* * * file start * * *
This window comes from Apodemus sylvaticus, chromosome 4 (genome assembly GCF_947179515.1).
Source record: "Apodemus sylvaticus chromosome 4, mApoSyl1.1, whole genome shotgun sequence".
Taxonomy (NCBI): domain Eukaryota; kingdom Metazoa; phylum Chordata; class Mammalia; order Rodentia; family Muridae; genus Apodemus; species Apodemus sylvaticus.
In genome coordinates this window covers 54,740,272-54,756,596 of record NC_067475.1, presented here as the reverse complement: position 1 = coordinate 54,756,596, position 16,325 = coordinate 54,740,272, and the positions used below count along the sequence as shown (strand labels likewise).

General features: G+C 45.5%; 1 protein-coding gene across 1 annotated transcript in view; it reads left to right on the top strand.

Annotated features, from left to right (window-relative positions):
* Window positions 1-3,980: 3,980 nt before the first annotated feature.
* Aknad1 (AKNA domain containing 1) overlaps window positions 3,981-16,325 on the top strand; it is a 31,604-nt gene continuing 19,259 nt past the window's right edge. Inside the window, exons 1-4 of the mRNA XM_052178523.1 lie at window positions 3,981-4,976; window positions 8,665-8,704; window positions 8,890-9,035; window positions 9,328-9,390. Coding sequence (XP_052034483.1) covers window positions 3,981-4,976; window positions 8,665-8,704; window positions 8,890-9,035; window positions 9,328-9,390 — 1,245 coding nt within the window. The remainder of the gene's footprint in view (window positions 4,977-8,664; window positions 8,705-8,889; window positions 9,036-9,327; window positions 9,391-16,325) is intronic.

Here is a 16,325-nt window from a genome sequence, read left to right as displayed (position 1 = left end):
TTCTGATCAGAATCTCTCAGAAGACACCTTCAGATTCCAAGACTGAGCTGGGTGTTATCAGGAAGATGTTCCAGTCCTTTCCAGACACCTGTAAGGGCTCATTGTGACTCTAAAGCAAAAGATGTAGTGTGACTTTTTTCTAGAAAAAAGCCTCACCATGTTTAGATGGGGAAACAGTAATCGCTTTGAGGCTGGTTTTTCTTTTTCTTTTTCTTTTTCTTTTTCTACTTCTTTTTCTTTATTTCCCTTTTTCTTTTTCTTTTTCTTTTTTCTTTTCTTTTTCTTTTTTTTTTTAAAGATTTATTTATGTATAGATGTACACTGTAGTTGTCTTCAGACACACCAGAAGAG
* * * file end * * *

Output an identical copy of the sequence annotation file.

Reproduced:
This window comes from Apodemus sylvaticus, chromosome 4 (genome assembly GCF_947179515.1).
Source record: "Apodemus sylvaticus chromosome 4, mApoSyl1.1, whole genome shotgun sequence".
Taxonomy (NCBI): domain Eukaryota; kingdom Metazoa; phylum Chordata; class Mammalia; order Rodentia; family Muridae; genus Apodemus; species Apodemus sylvaticus.
In genome coordinates this window covers 54,740,272-54,756,596 of record NC_067475.1, presented here as the reverse complement: position 1 = coordinate 54,756,596, position 16,325 = coordinate 54,740,272, and the positions used below count along the sequence as shown (strand labels likewise).

General features: G+C 45.5%; 1 protein-coding gene across 1 annotated transcript in view; it reads left to right on the top strand.

Annotated features, from left to right (window-relative positions):
* Window positions 1-3,980: 3,980 nt before the first annotated feature.
* Aknad1 (AKNA domain containing 1) overlaps window positions 3,981-16,325 on the top strand; it is a 31,604-nt gene continuing 19,259 nt past the window's right edge. Inside the window, exons 1-4 of the mRNA XM_052178523.1 lie at window positions 3,981-4,976; window positions 8,665-8,704; window positions 8,890-9,035; window positions 9,328-9,390. Coding sequence (XP_052034483.1) covers window positions 3,981-4,976; window positions 8,665-8,704; window positions 8,890-9,035; window positions 9,328-9,390 — 1,245 coding nt within the window. The remainder of the gene's footprint in view (window positions 4,977-8,664; window positions 8,705-8,889; window positions 9,036-9,327; window positions 9,391-16,325) is intronic.

Here is a 16,325-nt window from a genome sequence, read left to right as displayed (position 1 = left end):
TTCTGATCAGAATCTCTCAGAAGACACCTTCAGATTCCAAGACTGAGCTGGGTGTTATCAGGAAGATGTTCCAGTCCTTTCCAGACACCTGTAAGGGCTCATTGTGACTCTAAAGCAAAAGATGTAGTGTGACTTTTTTCTAGAAAAAAGCCTCACCATGTTTAGATGGGGAAACAGTAATCGCTTTGAGGCTGGTTTTTCTTTTTCTTTTTCTTTTTCTTTTTCTACTTCTTTTTCTTTATTTCCCTTTTTCTTTTTCTTTTTCTTTTTTCTTTTCTTTTTCTTTTTTTTTTTAAAGATTTATTTATGTATAGATGTACACTGTAGTTGTCTTCAGACACACCAGAAGAG